To confirm that the modules have loaded you can enter the command Get-Module. You should see an entry named System.Center.Service.Manager for the Administrator module and Microsoft.EnterpriseManagement.Warehouse.Cmdlets for the Data Warehouse module.

 

In some cases if you run the same script in the same session it can cause an error message because it is trying to load a module that is already loaded. To prevent this you can use an If statement to check and see if the module is loaded. If it is not, then it will load it. If it is, then it will just continue on.

*PowerShell Tip – Automatically Loading Modules
PowerShell and PowerShell ISE both let you create profiles. A profile is a script that runs automatically when you open the console. You can create a profile to automatically load the modules for you every time you open PowerShell.  Scripting Guy, Ed Wilson, has a great article on detailing the ins and outs of creating a PowerShell ISE profile, so I won’t go into much detail here. But below is an example of a script you can run to create a profile that will load the Service Manager modules for you. It uses the same commands as you just saw, but with some additional checks rolled in, just incase. All you need to do is open PowerShell ISE, copy and paste the code below into the script window, and execute. Once your command completes, close and reopen PowerShell ISE. Then enter Get-Module and confirm that the Service Manager modules are loaded.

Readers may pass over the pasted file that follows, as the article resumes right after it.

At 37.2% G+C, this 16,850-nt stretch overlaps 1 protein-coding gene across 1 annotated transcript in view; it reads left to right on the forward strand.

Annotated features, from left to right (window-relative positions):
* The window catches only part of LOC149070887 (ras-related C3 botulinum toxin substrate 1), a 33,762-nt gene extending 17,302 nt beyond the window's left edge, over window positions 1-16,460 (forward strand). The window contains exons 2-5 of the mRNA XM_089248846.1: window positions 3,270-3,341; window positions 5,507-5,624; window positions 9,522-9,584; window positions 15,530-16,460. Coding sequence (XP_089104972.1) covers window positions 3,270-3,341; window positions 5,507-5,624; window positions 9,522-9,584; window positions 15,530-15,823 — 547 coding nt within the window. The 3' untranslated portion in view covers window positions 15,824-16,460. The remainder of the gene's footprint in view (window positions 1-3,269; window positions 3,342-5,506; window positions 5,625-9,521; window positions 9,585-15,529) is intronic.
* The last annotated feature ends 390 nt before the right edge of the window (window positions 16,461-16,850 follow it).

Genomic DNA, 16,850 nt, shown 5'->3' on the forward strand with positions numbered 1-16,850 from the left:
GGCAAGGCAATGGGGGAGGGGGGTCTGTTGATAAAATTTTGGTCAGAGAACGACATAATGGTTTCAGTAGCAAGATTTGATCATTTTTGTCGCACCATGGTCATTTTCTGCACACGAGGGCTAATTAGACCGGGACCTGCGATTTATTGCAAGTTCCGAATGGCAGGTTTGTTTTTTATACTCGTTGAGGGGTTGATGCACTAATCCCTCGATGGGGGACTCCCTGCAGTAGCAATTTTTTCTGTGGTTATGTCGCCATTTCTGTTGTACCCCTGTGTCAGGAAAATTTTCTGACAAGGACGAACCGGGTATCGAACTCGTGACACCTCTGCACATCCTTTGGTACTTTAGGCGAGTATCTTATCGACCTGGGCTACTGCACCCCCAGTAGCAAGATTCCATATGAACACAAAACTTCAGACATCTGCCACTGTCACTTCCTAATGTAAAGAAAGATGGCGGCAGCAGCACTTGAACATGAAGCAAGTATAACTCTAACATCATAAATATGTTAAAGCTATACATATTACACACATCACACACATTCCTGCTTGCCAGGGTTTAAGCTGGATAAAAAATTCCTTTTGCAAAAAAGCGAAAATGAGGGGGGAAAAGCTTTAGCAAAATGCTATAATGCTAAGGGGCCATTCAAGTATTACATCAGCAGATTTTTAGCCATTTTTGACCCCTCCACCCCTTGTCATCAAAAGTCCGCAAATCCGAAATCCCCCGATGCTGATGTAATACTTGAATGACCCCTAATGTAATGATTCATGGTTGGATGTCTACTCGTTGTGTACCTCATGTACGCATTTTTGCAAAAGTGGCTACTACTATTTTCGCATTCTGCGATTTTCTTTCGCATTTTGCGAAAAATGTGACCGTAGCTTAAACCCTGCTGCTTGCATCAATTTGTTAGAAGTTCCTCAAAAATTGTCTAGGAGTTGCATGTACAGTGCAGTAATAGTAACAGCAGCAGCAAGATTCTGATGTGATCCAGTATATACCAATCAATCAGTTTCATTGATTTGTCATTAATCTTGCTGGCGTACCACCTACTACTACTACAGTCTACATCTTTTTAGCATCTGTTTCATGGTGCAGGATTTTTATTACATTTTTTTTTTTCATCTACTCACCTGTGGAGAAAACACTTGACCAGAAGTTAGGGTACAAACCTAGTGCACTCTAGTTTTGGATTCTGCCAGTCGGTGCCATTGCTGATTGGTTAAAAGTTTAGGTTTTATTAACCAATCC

Connecting to Service Manager Management Server

Unless you are on the Service Manager Management Server, the Service Manager cmdlets will not know which server to run against. To let them know which server to connect to, you can do one of two things. You can add the –ComputerName parameter to end every command you enter specifying your manager server. As you can imagine, this would get old pretty quick. Your other option is to create a Management Group Connection, using the New-SCManagementGroupConnection cmdlet. When you use this command, it will maintain the connection to your Service Manager environment as long as you keep the session open. This means you just run this once, and you don’t have to specify the computer name for any of the other commands in your script.

Like with the Import-Module you can also use a registry key to quickly return the Service Manager server. However, keep in mind that this key is user specific, and they must have connected to the Service Manager server in order for this key to be populated.

To confirm that you have an active connection you can use the Get-SCManagementGroupConnection cmdlet.

mggroup

 

Now that you have loaded the Service Manager modules and connected it to your Service Manager environment, you are ready to start using them. The next post will cover how to query and return information related to the different work items. And be sure to check the Overview Post for more content in this series.